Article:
The reality is that with some small exceptions, including the SNP’s own one penny moment, all the major parties have colluded with a narrative that we can have 21st century services and relatively low taxes. We can’t. Is that simply old-style tax and spend rhetoric? It doesn’t have to be. Does it automatically mean big state solutions? It needn’t. But working out what the alternative looks like will take time. It isn’t binary. So Labour was right to open up the debate but you can’t, and shouldn’t, try to from 0-60 in the space of one election campaign.
Then there’s defence. I get very frustrated by the idea that being opposed to Trident makes me some kind of mad Trot. I’ve always been a unilateralist because I think nuclear weapons are morally abhorrent and don’t think the deterrent argument is any longer any good enough, if indeed it ever was. But actually even if you put all that to one side there are perfectly sound reasons for questioning whether Trident renewal is actually good defence policy given the security issues we face now. The conflation of scrap Trident, weak on defence needs rather more rigour than the headlines suggest. There are plenty beyond the unilateralist camp who think so. So again it isn’t binary.
However, I didn’t cheer when the issue came to the fore in Labour’s election campaign, because it seemed largely pointless. When people need to be persuaded that voting for you would make a real difference to them, why spend time much time at all focusing on something where the levers lie elsewhere?
And finally of course there’s the constitution. Indeed, when comparing Scottish Labour’s fortunes with the once toxic Scottish Conservatives, it might be tempting to argue simply, it’s the constitution stupid. So was Labour right to welcome back Yes voters? Well surely it didn’t have much choice. When a huge chunk of your core vote appears to have gone AWOL and you know that what remains isn’t enough for you to win, what else do you do? But it begged the question what is Labour’s position now.
On that there appeared to be confusion. Here too the options require careful consideration, a bit more light and rather less heat. Of course it makes no sense to put your tanks on the independence lawn. It’s already taken. And now, the defence of the union lawn is occupied too. But once again, it isn’t binary. In what is now a changed landscape since September 2014, and a constantly evolving one at that, there is surely room for a position based on a new federal settlement which offers some Yes and some No voters a different place to regroup? It’s a tricky and slippery landscape for sure but with absolutely no certainty about what happens next it’s a real space.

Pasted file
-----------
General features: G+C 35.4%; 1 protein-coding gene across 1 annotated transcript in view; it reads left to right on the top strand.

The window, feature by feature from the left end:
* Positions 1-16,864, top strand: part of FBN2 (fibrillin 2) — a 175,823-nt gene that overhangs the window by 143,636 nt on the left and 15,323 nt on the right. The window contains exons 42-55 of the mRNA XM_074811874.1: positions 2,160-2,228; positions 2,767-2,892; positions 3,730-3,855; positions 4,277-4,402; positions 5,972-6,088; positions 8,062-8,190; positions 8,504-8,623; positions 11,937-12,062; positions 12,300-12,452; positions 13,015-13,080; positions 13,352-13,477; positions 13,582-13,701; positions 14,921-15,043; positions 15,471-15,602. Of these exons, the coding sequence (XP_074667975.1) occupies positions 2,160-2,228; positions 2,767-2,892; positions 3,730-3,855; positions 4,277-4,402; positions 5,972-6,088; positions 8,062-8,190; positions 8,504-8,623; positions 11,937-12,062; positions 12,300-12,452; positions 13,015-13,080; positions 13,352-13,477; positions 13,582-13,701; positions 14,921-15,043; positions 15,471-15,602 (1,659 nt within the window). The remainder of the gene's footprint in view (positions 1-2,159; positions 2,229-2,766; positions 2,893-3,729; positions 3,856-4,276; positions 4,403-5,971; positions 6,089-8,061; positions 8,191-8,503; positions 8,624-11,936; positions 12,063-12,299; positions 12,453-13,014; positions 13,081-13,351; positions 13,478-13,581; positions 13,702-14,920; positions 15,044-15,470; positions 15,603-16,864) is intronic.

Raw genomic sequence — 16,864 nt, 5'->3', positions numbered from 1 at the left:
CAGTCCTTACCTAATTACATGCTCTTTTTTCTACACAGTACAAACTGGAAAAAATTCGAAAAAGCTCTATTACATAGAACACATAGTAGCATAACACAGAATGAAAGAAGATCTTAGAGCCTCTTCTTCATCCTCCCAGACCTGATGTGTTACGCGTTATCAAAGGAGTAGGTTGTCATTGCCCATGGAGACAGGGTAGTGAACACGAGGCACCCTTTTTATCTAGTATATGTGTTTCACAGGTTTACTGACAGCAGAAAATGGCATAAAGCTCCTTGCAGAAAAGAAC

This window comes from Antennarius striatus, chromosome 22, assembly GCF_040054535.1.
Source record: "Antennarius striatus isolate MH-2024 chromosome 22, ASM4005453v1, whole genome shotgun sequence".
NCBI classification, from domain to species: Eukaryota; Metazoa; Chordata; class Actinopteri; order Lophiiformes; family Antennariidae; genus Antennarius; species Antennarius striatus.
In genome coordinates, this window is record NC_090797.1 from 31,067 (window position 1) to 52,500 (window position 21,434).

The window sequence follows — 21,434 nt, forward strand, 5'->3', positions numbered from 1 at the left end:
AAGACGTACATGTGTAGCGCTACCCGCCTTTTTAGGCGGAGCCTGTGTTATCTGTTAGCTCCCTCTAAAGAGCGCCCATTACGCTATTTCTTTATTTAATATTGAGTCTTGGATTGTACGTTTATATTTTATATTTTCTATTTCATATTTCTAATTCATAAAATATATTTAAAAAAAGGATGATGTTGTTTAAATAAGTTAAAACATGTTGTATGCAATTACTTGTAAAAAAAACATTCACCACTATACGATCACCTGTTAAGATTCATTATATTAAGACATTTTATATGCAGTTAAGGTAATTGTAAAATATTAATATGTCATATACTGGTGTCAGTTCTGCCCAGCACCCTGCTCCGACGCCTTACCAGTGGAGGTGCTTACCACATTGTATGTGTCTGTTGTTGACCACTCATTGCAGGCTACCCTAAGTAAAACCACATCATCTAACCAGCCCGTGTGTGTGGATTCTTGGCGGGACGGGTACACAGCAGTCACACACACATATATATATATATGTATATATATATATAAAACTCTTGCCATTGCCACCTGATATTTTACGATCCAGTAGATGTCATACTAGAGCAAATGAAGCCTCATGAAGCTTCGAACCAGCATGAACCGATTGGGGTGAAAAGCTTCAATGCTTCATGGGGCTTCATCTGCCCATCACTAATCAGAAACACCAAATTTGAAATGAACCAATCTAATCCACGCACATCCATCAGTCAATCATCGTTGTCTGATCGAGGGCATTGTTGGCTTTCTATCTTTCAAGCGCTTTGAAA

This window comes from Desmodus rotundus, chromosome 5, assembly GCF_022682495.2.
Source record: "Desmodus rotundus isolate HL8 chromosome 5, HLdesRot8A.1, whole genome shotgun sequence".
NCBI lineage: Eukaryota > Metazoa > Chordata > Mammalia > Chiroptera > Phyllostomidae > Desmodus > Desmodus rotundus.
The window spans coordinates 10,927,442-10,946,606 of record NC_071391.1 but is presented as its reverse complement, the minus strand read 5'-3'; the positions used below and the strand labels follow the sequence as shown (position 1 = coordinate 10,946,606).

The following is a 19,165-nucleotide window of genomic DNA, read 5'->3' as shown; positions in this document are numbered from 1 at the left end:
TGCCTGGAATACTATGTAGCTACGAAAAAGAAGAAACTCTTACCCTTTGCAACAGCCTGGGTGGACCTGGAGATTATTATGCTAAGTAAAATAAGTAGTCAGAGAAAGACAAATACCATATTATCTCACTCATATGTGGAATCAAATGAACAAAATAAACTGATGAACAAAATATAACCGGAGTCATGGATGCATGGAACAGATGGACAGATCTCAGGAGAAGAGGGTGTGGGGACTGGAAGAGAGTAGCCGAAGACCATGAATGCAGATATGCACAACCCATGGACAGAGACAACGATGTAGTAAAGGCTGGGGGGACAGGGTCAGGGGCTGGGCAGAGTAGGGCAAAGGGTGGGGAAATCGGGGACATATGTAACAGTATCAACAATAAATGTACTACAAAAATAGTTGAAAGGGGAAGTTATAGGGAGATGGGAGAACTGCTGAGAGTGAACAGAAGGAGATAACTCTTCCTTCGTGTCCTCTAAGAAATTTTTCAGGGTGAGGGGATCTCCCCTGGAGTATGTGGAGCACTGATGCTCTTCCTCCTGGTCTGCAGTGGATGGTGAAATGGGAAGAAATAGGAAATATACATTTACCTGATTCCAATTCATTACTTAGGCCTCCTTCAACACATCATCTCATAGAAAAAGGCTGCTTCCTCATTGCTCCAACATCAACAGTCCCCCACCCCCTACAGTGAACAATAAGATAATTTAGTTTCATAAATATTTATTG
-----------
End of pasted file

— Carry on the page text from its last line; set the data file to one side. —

Labour has argued since Thursday that Scotland wasn’t ready to embrace messages designed for a post-referendum landscape. There may be some truth in that. But my experience talking to people away from the campaign trail is that if there is plenty of appetite for moving on and a real weariness that politics hasn’t. So if that was its purpose, fair play to Scottish Labour for trying.
All three of the factors which ultimately cost them the election will remain very much on the agenda and all need fresh thinking which isn’t necessarily being offered by the other parties. In any case finding practical solutions will benefit from plurality. We can ill afford entrenched binary politics on any of them. And many voters don’t want that either. They understand that it’s not always simple.
But Scottish Labour will need to offer clarity based on mature, self-critical thinking. Scotland does need to find a new narrative on taxation which befits its new powers and is capable of responding to the investment our public realm desperately needs. It does need to find a way of engaging with the defence debate because although it remains a reserved matter, Trident is here and there are real jobs at stake. And it does need to embrace the new devolved settlement which is no longer the one that was being fought over prior to the referendum.
There ought to be a space for Scottish Labour to make a contribution in all of those areas. But its offer needs to be a good deal less muddled than the one it presented to voters last Thursday. Labour bucked the trend a little where it fought on local issues. As commentators have argued there’s something in that which needs clinging on to very tightly. But it will need a new national narrative too. And throwing the baby out with the bath water surely won’t help.